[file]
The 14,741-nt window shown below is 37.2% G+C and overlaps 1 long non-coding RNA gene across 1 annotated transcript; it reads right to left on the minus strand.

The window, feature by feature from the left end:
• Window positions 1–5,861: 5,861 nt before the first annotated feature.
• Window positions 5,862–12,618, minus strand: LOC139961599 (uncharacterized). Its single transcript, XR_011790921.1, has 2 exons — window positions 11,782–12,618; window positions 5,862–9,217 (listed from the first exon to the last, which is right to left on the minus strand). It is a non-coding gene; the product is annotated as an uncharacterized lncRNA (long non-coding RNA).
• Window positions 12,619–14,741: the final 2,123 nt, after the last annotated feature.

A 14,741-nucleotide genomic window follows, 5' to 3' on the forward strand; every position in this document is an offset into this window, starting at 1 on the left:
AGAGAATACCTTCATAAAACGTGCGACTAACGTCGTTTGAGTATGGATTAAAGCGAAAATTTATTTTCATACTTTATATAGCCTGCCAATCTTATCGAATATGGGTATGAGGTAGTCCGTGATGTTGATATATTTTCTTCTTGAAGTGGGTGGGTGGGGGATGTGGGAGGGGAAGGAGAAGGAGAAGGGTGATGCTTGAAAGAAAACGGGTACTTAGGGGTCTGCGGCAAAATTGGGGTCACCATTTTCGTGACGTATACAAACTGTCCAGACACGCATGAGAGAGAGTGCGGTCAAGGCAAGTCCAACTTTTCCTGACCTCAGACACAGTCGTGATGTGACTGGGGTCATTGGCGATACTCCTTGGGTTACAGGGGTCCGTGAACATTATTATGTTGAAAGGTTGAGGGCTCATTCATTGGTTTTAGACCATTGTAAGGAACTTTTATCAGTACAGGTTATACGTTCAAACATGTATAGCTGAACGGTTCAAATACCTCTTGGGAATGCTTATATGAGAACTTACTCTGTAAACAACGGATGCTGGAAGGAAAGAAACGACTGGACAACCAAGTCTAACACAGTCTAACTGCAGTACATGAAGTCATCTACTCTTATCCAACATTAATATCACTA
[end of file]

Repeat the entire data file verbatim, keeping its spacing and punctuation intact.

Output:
The 14,741-nt window shown below is 37.2% G+C and overlaps 1 long non-coding RNA gene across 1 annotated transcript; it reads right to left on the minus strand.

The window, feature by feature from the left end:
• Window positions 1–5,861: 5,861 nt before the first annotated feature.
• Window positions 5,862–12,618, minus strand: LOC139961599 (uncharacterized). Its single transcript, XR_011790921.1, has 2 exons — window positions 11,782–12,618; window positions 5,862–9,217 (listed from the first exon to the last, which is right to left on the minus strand). It is a non-coding gene; the product is annotated as an uncharacterized lncRNA (long non-coding RNA).
• Window positions 12,619–14,741: the final 2,123 nt, after the last annotated feature.

A 14,741-nucleotide genomic window follows, 5' to 3' on the forward strand; every position in this document is an offset into this window, starting at 1 on the left:
AGAGAATACCTTCATAAAACGTGCGACTAACGTCGTTTGAGTATGGATTAAAGCGAAAATTTATTTTCATACTTTATATAGCCTGCCAATCTTATCGAATATGGGTATGAGGTAGTCCGTGATGTTGATATATTTTCTTCTTGAAGTGGGTGGGTGGGGGATGTGGGAGGGGAAGGAGAAGGAGAAGGGTGATGCTTGAAAGAAAACGGGTACTTAGGGGTCTGCGGCAAAATTGGGGTCACCATTTTCGTGACGTATACAAACTGTCCAGACACGCATGAGAGAGAGTGCGGTCAAGGCAAGTCCAACTTTTCCTGACCTCAGACACAGTCGTGATGTGACTGGGGTCATTGGCGATACTCCTTGGGTTACAGGGGTCCGTGAACATTATTATGTTGAAAGGTTGAGGGCTCATTCATTGGTTTTAGACCATTGTAAGGAACTTTTATCAGTACAGGTTATACGTTCAAACATGTATAGCTGAACGGTTCAAATACCTCTTGGGAATGCTTATATGAGAACTTACTCTGTAAACAACGGATGCTGGAAGGAAAGAAACGACTGGACAACCAAGTCTAACACAGTCTAACTGCAGTACATGAAGTCATCTACTCTTATCCAACATTAATATCACTA